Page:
Continuing with the Antennas of the Race series, we were fortunate to catch up with two sets of artists who will be participating in Nurture's first ever Bushwick Biennal which opens on Saturday, June 6th--an exhibition that commerates young, emerging artists in perhaps the most purist spirit. In addition to Nurture, the Bushwick Biennal will be on view at Pocket Utopia, English Kills, and Grace exhibitions.
Our first group of artists in conversation is Rahul AlexanderRahul Alexander and Jaclyn Conley. Alexander's work is best characterized as multi-media paintings that utilize found imagery and patterns that suggest that use a sense of nostalgia to suggest the ideals of the future. Conley works in painting, drawing and sculpture to transform the body into complicated compositions that touch upon the collective memory of the viewer.
Jaclyn Conley, No Fingernails Left, oil on canvas, 48x60", 2008
So you’re a painter, I’d like to know what drives you to work in such a classical medium.
I don’t think I choose paint because of a classical nature just as I wouldn’t choose a material because it seemed innovative. I do appreciate the history of the medium especially when I think outside of a linear progression; I look at equal amounts of new and old art. The dense history of imagery and painting resurfaces in all work, though maybe most obviously when it is the same media. For me these links are usually unintended. I like that a work can change depending on the context, particularly of time; that, in a way, art becomes a changing, rather than a static, singular object.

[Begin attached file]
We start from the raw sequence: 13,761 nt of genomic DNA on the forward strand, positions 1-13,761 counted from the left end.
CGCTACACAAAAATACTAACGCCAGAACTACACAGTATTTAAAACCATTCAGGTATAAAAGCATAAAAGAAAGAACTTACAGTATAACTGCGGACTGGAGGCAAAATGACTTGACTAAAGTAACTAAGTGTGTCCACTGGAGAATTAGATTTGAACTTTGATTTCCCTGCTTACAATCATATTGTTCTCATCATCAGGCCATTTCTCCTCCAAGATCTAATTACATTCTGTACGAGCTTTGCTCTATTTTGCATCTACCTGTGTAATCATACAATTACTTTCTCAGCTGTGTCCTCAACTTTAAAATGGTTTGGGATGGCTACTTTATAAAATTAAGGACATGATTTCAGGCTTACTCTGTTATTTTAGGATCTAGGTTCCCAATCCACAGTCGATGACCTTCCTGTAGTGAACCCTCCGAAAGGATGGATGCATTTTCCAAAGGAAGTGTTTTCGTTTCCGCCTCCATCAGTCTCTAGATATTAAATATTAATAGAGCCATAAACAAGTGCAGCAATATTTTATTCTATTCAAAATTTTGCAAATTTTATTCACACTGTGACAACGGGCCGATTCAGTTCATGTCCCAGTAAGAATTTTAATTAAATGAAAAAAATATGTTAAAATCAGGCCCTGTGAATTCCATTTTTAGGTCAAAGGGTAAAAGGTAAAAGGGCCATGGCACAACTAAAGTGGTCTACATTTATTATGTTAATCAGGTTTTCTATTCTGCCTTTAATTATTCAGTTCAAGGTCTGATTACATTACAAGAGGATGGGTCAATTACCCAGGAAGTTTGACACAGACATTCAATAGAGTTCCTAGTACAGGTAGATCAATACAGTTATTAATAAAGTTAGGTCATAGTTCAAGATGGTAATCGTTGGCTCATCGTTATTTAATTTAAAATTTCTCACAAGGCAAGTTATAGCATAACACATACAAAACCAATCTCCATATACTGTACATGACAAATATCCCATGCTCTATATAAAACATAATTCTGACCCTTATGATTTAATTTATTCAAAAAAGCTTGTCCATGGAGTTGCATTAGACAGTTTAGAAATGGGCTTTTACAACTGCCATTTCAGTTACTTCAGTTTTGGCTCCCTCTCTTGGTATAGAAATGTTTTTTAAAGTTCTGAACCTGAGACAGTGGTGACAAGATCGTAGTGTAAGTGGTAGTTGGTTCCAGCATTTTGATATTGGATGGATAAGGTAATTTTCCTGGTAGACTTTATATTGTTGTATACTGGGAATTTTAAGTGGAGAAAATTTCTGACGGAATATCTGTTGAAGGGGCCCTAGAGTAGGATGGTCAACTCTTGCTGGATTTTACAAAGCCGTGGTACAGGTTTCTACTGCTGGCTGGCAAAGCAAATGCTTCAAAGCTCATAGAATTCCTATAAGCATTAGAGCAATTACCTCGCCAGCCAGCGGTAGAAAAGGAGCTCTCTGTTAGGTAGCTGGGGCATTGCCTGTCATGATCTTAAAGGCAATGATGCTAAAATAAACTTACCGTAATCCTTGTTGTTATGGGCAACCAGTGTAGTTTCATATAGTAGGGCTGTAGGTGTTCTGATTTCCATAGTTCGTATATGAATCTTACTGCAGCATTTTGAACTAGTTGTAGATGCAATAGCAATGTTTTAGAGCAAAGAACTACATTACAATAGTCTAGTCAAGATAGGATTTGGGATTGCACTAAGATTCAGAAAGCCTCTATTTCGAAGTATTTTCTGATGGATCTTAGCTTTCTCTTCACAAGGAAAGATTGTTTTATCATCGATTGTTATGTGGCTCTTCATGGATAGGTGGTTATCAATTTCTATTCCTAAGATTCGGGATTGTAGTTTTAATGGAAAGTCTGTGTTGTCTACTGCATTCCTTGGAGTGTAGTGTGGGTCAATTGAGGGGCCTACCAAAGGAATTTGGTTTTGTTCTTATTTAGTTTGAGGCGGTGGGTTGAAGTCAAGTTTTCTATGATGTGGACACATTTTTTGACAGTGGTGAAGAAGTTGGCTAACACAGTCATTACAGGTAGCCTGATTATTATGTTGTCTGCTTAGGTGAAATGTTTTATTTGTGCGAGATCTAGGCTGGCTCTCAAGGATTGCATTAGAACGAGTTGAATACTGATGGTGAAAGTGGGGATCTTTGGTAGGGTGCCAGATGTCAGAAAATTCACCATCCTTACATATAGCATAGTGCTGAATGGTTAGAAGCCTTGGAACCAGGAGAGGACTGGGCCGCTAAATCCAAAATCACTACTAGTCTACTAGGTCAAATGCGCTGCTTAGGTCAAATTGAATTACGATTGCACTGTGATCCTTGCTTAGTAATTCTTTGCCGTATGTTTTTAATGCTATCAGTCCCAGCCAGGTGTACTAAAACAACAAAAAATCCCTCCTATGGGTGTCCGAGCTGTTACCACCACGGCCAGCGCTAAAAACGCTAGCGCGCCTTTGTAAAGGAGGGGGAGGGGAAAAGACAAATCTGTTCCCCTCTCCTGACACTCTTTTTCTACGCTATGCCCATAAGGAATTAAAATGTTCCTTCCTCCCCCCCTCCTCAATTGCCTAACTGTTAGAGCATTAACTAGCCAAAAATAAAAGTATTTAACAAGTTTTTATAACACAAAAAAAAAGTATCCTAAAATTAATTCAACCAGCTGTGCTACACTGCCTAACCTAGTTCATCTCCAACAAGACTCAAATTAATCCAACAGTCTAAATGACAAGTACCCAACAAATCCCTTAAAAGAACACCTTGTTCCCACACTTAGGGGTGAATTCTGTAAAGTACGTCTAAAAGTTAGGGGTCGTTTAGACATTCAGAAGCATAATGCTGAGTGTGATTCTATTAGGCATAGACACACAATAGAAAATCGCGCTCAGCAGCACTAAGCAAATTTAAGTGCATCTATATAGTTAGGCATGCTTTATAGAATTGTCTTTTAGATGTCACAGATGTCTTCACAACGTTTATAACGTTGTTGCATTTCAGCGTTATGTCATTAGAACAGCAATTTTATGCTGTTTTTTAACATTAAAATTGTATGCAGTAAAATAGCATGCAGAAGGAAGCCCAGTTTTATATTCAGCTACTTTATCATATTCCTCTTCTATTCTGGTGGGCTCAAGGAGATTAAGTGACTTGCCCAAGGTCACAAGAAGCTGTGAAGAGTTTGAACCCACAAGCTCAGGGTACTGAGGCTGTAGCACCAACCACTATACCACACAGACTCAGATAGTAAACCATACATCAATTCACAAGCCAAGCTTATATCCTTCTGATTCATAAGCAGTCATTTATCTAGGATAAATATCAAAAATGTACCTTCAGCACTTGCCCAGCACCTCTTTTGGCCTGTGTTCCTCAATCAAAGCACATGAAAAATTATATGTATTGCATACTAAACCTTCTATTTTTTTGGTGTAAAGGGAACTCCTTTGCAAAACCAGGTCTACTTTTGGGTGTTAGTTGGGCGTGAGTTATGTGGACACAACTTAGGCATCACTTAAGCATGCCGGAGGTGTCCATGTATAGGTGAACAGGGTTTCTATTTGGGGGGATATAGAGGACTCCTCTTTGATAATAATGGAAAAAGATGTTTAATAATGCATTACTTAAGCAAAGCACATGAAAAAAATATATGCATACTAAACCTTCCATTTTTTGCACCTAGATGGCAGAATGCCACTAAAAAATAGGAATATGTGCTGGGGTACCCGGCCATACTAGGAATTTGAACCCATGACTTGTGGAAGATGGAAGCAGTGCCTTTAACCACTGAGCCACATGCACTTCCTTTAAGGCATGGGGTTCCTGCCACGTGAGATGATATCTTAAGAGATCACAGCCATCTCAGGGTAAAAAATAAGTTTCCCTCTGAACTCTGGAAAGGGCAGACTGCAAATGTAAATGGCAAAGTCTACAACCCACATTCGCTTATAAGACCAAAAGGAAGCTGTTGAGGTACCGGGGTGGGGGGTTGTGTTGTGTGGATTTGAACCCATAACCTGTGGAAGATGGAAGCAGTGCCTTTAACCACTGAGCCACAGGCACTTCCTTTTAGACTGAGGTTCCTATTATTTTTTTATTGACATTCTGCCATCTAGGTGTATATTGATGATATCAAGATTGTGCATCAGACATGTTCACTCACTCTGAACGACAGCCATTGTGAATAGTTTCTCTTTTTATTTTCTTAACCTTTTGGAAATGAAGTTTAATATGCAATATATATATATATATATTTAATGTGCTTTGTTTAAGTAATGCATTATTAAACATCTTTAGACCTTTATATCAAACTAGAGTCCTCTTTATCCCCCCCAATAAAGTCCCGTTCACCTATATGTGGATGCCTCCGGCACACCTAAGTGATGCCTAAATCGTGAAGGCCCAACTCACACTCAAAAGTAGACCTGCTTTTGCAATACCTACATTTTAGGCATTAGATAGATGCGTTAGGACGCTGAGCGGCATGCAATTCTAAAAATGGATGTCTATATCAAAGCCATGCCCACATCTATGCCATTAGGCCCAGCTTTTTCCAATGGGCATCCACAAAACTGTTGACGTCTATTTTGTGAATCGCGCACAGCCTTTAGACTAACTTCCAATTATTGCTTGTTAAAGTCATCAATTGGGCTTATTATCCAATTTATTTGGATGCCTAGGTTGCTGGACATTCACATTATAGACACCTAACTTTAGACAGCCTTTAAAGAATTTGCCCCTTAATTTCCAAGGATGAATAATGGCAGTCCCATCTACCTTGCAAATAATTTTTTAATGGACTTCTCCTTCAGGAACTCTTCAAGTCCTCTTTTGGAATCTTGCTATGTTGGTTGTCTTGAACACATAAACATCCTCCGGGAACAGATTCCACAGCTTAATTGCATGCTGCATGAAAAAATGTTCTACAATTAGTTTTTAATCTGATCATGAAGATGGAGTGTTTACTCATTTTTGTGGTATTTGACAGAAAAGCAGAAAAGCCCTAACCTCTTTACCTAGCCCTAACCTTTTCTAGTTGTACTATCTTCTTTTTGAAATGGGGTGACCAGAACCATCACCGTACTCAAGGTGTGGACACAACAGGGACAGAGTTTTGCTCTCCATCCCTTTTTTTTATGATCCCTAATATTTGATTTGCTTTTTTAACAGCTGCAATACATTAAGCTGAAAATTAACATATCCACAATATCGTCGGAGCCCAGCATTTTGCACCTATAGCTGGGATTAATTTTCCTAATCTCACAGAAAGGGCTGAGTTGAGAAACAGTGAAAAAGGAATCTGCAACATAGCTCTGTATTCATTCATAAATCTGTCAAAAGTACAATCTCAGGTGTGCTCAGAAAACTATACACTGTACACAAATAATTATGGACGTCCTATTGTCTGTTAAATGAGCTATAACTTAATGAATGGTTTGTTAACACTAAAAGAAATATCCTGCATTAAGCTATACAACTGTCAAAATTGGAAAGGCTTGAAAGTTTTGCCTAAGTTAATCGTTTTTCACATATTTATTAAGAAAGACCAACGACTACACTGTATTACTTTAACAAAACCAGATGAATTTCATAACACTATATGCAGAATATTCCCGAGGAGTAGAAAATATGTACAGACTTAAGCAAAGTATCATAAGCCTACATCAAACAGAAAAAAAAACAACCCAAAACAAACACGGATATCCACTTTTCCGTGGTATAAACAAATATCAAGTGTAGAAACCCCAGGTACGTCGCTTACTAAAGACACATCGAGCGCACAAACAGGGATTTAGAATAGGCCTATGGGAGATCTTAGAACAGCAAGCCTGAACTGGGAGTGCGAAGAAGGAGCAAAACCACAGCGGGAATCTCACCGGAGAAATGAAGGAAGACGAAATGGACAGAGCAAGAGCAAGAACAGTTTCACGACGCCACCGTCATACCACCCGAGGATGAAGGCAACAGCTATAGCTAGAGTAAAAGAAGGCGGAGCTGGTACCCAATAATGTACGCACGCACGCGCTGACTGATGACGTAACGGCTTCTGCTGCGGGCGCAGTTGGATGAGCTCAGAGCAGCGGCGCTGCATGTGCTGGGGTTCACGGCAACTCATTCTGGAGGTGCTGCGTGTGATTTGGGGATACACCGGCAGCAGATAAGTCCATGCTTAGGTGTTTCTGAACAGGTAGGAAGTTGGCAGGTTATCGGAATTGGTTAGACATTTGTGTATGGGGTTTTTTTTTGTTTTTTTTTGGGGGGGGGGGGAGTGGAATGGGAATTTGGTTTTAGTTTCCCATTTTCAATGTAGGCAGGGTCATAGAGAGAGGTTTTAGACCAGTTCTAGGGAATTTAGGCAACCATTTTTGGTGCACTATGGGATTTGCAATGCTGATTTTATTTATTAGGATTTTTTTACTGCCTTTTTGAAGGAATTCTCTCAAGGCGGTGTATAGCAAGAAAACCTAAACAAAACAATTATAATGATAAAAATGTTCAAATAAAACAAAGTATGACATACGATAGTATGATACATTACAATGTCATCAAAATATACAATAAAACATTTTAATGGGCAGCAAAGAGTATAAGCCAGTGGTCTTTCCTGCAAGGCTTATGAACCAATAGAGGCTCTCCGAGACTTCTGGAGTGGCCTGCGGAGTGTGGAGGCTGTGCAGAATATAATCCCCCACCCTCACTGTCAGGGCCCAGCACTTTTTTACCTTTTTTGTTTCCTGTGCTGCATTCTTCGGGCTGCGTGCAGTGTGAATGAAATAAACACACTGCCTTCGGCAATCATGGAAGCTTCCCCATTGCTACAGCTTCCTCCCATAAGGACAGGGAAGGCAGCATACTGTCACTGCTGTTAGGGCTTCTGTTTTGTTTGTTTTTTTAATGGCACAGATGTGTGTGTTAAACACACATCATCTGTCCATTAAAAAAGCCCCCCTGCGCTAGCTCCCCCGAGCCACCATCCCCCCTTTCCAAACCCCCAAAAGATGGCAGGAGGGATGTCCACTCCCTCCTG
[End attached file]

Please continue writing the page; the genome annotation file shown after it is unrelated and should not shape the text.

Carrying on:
I hear often from my interdisciplinary artist partner that it’s so much easier to be a painter because at least when you go into the studio each day you know what you’re getting in to. And there’s some truth in that. Limiting myself generally to oil paint, there is a familiarity and it becomes a framework for thinking and acting. I was given pencils and crayons and since then I kept seeking materials that improved on the qualities I liked: versatility of color and mark, a very basic, forgiving and completely independent process and a visible history of an object’s making.